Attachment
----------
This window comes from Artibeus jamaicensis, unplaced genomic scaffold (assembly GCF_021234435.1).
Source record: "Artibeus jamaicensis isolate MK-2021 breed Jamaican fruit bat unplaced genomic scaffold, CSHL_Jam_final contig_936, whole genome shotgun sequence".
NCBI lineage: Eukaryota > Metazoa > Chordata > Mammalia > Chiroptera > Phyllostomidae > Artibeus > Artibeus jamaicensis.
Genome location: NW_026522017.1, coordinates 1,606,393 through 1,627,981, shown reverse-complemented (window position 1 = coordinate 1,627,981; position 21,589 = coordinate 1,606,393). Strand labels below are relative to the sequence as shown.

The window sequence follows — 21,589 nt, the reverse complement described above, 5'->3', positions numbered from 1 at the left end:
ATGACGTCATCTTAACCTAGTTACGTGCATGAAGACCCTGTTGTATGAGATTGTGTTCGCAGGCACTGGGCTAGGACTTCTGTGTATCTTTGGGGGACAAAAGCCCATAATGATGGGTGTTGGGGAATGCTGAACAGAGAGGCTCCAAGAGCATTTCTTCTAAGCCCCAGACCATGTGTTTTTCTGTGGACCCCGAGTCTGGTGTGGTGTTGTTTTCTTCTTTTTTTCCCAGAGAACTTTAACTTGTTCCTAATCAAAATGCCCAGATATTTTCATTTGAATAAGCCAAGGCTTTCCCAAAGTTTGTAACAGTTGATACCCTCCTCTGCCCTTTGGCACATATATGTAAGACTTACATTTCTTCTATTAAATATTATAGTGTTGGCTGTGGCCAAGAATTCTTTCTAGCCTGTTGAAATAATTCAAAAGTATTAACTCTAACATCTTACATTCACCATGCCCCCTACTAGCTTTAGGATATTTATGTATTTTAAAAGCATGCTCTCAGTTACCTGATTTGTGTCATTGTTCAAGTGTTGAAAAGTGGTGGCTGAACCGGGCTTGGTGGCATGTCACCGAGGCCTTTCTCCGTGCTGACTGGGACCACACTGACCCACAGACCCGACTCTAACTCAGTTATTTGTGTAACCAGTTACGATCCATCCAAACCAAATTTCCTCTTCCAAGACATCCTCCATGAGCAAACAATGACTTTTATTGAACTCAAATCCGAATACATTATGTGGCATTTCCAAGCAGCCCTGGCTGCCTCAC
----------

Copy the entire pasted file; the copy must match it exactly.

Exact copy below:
This window comes from Artibeus jamaicensis, unplaced genomic scaffold (assembly GCF_021234435.1).
Source record: "Artibeus jamaicensis isolate MK-2021 breed Jamaican fruit bat unplaced genomic scaffold, CSHL_Jam_final contig_936, whole genome shotgun sequence".
NCBI lineage: Eukaryota > Metazoa > Chordata > Mammalia > Chiroptera > Phyllostomidae > Artibeus > Artibeus jamaicensis.
Genome location: NW_026522017.1, coordinates 1,606,393 through 1,627,981, shown reverse-complemented (window position 1 = coordinate 1,627,981; position 21,589 = coordinate 1,606,393). Strand labels below are relative to the sequence as shown.

The window sequence follows — 21,589 nt, the reverse complement described above, 5'->3', positions numbered from 1 at the left end:
ATGACGTCATCTTAACCTAGTTACGTGCATGAAGACCCTGTTGTATGAGATTGTGTTCGCAGGCACTGGGCTAGGACTTCTGTGTATCTTTGGGGGACAAAAGCCCATAATGATGGGTGTTGGGGAATGCTGAACAGAGAGGCTCCAAGAGCATTTCTTCTAAGCCCCAGACCATGTGTTTTTCTGTGGACCCCGAGTCTGGTGTGGTGTTGTTTTCTTCTTTTTTTCCCAGAGAACTTTAACTTGTTCCTAATCAAAATGCCCAGATATTTTCATTTGAATAAGCCAAGGCTTTCCCAAAGTTTGTAACAGTTGATACCCTCCTCTGCCCTTTGGCACATATATGTAAGACTTACATTTCTTCTATTAAATATTATAGTGTTGGCTGTGGCCAAGAATTCTTTCTAGCCTGTTGAAATAATTCAAAAGTATTAACTCTAACATCTTACATTCACCATGCCCCCTACTAGCTTTAGGATATTTATGTATTTTAAAAGCATGCTCTCAGTTACCTGATTTGTGTCATTGTTCAAGTGTTGAAAAGTGGTGGCTGAACCGGGCTTGGTGGCATGTCACCGAGGCCTTTCTCCGTGCTGACTGGGACCACACTGACCCACAGACCCGACTCTAACTCAGTTATTTGTGTAACCAGTTACGATCCATCCAAACCAAATTTCCTCTTCCAAGACATCCTCCATGAGCAAACAATGACTTTTATTGAACTCAAATCCGAATACATTATGTGGCATTTCCAAGCAGCCCTGGCTGCCTCAC